Activity in the global Aerospace & Defence (A&D) sector gained momentum in the second half of 2017 following a relatively sombre start to the year. However, September saw two industry-transforming transactions in the US – UTCs intention to buy Rockwell Collins for £24bn and Northrop Grumman’s announced acquisition of Orbital ATK for £7bn.
These mega deals tilted the scales and deal activity reached a near record high of £34bn in Q3, just shy of the highest achieved in Q3 2015 of £35bn - almost four times higher than the quarterly average of £9.7bn.
Below is a review of the trends that underpinned deal activity in 2017. Looking ahead, we predict M&A will continue to be important to the A&D sector as companies look to diversify across markets and product lines, while turbo charging growth to create shareholder value.
1. Private equity continues to be a key player
Private Equity (PE) interest in the A&D sector has ticked up over the last five years and is being driven by several underlying trends, including supply chain collaboration, technological innovation and continued investment into capacity and capability. With no sign of these trends abating, we have seen and continue to expect strong interest from PE for UK A&D assets. During the summer months, two key PE transactions stood out. Liberty Hall Capital’s acquisition of Dunlop Aircraft Tyres, a designer and manufacturer of aircraft tyres (June 17), is their fourth in the UK and Platinum Equity’s acquisition of Pattonair, a provider of supply chain management solutions to the A&D markets (August 17), gives them exposure to the aftermarket with a range of blue-chip engine and MRO customers.
2. The rise of challengers from the East
China's aerospace industry has advanced at an impressive rate over the past decade and the production of Comac C919, a narrow-body twinjet airliner, is causing debate among industry experts regarding the potential impact on the existing duopoly order. Despite the celebrations of a ‘Made in China’ jet, the reality is that Comac leaned on the experience of Western suppliers in order to achieve its maiden flight in May 2017. In order to avert this in the future, we are seeing Chinese companies disturb the existing supply chain. In September, Chinese Investment firm Zhejiang Science & Technology Investment Co (ZTC) acquired UK-based Acro Aircraft seating for £55m, giving ZTC access to intellectual property, industry leading technology and access to the European supply chain. Prior to this, in April Shaanxi Ligeance Mineral Resources Co acquired Derby-based aerospace parts manufacturer Gardner Aerospace for £326m. This will allow the two companies to consolidate their advantages and provide first-class supply chain services to China’s domestic aviation industry.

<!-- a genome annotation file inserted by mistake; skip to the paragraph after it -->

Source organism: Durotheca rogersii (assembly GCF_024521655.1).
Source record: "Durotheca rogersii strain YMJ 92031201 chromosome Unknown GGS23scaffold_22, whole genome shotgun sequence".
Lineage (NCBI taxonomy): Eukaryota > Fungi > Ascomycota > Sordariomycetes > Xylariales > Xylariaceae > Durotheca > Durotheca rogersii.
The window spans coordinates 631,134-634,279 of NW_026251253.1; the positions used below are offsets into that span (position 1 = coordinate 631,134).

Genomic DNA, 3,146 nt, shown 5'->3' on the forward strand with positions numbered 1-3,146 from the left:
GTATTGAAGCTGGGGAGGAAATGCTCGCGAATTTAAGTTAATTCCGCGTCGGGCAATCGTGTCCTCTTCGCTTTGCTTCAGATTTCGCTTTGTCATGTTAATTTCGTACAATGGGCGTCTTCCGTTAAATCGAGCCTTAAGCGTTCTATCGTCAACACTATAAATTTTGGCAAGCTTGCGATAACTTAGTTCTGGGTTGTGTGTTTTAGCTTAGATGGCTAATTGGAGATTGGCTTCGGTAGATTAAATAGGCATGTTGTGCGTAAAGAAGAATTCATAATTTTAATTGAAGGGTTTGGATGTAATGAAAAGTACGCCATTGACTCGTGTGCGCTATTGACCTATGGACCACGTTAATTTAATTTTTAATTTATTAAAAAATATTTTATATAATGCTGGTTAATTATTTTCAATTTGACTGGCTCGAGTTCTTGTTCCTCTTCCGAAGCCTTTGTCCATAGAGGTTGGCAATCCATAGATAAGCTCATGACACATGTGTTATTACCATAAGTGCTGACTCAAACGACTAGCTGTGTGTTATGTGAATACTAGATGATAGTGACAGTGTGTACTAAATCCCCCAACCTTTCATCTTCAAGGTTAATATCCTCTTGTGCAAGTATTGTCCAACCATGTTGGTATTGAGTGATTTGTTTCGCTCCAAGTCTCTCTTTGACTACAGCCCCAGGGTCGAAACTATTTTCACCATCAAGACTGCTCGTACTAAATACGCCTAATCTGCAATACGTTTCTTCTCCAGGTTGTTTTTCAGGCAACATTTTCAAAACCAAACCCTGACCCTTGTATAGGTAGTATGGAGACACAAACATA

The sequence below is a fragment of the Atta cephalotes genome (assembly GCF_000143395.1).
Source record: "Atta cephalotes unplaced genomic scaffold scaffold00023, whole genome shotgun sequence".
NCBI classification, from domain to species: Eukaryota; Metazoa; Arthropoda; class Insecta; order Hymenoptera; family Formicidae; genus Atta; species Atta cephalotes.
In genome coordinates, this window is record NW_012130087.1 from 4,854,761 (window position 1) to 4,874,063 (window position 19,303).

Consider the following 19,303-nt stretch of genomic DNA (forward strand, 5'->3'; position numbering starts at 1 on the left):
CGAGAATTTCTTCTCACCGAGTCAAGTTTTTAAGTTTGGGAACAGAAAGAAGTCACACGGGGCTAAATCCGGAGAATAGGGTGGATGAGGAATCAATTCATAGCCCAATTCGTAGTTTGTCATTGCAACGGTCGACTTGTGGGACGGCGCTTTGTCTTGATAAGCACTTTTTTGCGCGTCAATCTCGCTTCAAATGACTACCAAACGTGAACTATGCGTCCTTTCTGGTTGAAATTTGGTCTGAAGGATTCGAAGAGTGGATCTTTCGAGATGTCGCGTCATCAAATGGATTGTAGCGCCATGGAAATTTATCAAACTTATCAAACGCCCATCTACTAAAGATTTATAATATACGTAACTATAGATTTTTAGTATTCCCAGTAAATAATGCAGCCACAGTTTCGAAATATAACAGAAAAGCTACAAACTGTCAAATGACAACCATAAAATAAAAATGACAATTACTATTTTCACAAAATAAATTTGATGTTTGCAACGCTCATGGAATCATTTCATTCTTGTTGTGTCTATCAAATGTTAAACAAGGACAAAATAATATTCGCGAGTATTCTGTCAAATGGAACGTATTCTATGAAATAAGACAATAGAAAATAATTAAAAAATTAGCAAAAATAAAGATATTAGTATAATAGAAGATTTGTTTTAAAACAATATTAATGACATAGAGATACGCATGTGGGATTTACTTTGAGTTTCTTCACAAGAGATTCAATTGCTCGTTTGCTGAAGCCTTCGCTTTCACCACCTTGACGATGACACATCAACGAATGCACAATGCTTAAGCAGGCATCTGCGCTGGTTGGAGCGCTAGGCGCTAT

3. The year of mega-mergers in A&D
Despite a slow start for M&A in the A&D sector, activity picked up in Q3 as two mega deals were announced: United Technologies Corporations’ (UTC) $30bn acquisition of Rockwell Collins, the second largest in industry history, and Northrop Grumman’s $9bn acquisition of Orbital ATK, which also falls in the top ten largest deals in industry history. The Rockwell Collins acquisition is attributed to the commercial aerospace supply chain requiring greater scale in response to increased price pressures from OEMs. Further to these two mega-deals, in April Rockwell Collins bought B/E Aerospace, a cabin-interiors specialist, for $8.6bn and two months later, Safran agreed to buy Zodiac, a specialist in aircraft seats, for $7.7bn
4. Capability expansion driving MRO M&A activity
The favourable financial impact of airline consolidation in North America over the last five years has been well documented on balance sheets, with a series of mergers and acquisitions credited for being the catalyst for improving profitability for airlines. On the flipside, the effects of consolidation have not been so profound in the commercial aftermarket sector despite companies performing robustly and remaining in good health. We therefore expect to see further consolidation amongst MROs as firms look to drive inorganic growth and seek to expand offerings by adding further strings to their bow. A number of recent significant deals underpins this notion – French engine maker Safran’s $9bn acquisition of compatriot Zodiac Aerospace, a manufacturer of seats, toilets, emergency equipment and other cabin items, and AC&A's (portfolio company of AE Industrial Partners) acquisition of Applied Composites Engineering, a provider of aviation maintenance, repair and overhaul services.
5. Industrialised Additive Manufacturing
Additive Manufacturing (AM), commonly known as 3D-printing, is on the verge of being widely adopted in industrial manufacturing and the A&D sector. The world’s leading suppliers have taken note and are making ambitious moves to capture their share of its potentially huge value. For example, in 2016 GE acquired two leading companies that specialise in metal-based AM technology, this will help GE improve its ability to make fuel nozzles for its next generation turbofan engines. More recently, Moog Inc. acquired a 70% stake in Linear Mold and Engineering, a company that specialises in metal additive manufacturing serving customers across a range of industries including Aerospace & Defence.